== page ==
Photos by Matthew Yarbrough
As with most gyms, we heard the sounds of Sasiprapa before we could see it, tucked away in a long alley in Bangkok’s Bang Kapi District. A local ice cream seller pointed the way. “Walk along the waterway, turn left at the mosque, and keep going,” he told us.
The journey from across town had been time-consuming, but at least there was no traffic. The waterways were clear, with boat passengers jostling for space, swaying along with the river motions, moving toward the center of the vessel to make room for new passengers. It was a relief to disembark at Wat Klang Pier, stepping off a rush-hour-packed Bangkok boat onto dry land just a 10-minute walk from the gym.
Sasiprapa was crowded, fighters everywhere—hitting pads or bags, lifting weights, running sprints outside. Monitoring it all were father-and-son team Thakoon and Ratkamphon Ponsupha, two-thirds of the Sasiprapa dynasty.
In the natural life cycle of Muay Thai gyms in Thailand, few camps survive more than one generation. Many fall apart after a few years or decades, usually when the founder loses interest or passes away. Sasiprapa, however, is turning 51 this year, having been established in 1965 by Chanai Ponsupha, a soldier in the Thai military. Now Chanai’s son, Thakoon, is the big boss, raising up his own son Ratkamphon, better known as Arm, as his successor.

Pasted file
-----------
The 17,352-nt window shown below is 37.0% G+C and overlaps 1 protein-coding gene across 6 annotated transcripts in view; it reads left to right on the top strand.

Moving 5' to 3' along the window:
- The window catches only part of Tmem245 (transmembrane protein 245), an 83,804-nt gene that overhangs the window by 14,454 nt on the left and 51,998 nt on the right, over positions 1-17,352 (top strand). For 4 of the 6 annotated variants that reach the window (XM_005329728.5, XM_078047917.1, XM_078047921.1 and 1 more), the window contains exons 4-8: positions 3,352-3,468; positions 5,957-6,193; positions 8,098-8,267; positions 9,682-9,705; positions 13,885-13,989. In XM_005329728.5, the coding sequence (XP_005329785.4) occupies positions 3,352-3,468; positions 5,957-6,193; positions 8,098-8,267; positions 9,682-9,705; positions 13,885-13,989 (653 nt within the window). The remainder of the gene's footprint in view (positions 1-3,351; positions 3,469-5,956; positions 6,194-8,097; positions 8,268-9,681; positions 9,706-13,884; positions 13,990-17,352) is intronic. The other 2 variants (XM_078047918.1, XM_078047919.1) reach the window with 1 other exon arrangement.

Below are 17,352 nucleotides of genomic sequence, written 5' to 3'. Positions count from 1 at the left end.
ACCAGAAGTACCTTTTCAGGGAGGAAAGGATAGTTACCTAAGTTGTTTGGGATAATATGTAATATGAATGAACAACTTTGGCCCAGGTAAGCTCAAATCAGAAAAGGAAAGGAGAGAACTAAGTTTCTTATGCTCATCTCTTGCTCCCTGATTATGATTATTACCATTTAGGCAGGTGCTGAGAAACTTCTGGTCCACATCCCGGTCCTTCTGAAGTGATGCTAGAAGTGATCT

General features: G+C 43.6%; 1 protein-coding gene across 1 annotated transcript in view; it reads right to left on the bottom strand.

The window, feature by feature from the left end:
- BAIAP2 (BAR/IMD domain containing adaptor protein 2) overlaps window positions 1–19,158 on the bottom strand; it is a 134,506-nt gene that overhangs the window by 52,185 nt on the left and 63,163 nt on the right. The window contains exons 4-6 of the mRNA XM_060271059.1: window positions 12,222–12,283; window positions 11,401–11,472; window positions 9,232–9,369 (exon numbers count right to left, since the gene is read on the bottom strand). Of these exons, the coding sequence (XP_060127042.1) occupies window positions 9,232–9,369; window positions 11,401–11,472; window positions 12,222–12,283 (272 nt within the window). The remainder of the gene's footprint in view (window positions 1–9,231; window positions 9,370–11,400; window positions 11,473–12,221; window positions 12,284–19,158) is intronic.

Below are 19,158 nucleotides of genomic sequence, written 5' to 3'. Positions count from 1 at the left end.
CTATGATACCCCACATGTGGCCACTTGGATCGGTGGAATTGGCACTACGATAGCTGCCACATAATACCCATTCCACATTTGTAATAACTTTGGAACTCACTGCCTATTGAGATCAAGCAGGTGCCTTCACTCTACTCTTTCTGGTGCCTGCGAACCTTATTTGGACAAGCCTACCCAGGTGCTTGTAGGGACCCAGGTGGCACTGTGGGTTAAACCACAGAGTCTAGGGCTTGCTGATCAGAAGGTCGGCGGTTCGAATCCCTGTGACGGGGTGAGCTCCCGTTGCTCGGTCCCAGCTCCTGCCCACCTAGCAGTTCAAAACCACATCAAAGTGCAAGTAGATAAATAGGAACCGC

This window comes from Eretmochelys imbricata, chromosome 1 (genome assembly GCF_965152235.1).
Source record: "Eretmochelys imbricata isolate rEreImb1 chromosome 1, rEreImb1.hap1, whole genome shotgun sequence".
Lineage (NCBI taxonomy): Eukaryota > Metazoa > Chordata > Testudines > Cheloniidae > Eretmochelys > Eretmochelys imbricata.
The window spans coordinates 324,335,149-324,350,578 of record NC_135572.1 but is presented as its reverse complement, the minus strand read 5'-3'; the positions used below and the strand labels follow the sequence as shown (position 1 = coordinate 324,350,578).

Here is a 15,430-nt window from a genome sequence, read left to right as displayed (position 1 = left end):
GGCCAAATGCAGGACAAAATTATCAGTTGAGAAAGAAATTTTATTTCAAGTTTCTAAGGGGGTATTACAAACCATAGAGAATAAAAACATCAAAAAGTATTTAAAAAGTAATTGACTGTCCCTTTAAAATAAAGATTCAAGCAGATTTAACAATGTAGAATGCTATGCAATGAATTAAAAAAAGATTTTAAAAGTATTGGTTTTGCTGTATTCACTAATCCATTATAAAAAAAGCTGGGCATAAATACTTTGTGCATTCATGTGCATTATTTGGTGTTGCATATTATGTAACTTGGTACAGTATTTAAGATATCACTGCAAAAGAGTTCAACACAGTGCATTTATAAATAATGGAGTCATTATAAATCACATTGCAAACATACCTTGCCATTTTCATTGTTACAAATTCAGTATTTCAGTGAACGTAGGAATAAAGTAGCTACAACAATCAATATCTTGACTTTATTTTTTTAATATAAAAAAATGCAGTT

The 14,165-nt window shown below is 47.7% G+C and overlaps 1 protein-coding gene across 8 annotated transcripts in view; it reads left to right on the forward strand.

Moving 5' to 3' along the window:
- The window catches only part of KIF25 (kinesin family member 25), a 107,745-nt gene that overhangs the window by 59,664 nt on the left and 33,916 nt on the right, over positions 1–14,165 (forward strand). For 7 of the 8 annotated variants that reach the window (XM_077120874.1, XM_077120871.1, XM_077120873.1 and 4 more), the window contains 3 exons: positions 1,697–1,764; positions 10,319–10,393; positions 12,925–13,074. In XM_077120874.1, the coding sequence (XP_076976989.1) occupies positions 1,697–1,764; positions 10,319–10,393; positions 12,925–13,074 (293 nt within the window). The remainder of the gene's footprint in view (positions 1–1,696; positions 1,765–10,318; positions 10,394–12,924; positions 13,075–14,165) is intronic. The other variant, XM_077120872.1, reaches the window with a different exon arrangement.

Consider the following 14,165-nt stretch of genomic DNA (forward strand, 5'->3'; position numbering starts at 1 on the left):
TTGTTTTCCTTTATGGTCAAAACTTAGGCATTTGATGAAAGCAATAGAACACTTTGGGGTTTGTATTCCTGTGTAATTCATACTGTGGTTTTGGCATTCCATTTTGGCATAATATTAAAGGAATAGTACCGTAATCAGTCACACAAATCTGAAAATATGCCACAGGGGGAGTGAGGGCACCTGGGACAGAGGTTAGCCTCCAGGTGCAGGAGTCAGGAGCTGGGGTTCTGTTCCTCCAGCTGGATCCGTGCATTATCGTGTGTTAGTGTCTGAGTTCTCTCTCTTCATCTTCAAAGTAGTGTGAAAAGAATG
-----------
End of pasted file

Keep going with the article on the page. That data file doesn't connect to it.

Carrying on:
“My grandfather loved Muay Thai,” Arm says when asked why Chanai started a gym. “Everyone knew him at the stadium,” though Chanai fought only a handful of times. At his first gym, the tiny Suan Miskwan, Chanai made a name building Muay Thai champions. His gym later found sponsorship and its current name under another military man, General Attadej Sasiprapa. The gym moved to a bigger space, continued developing fighters, and found additional fame training athletes ….View full article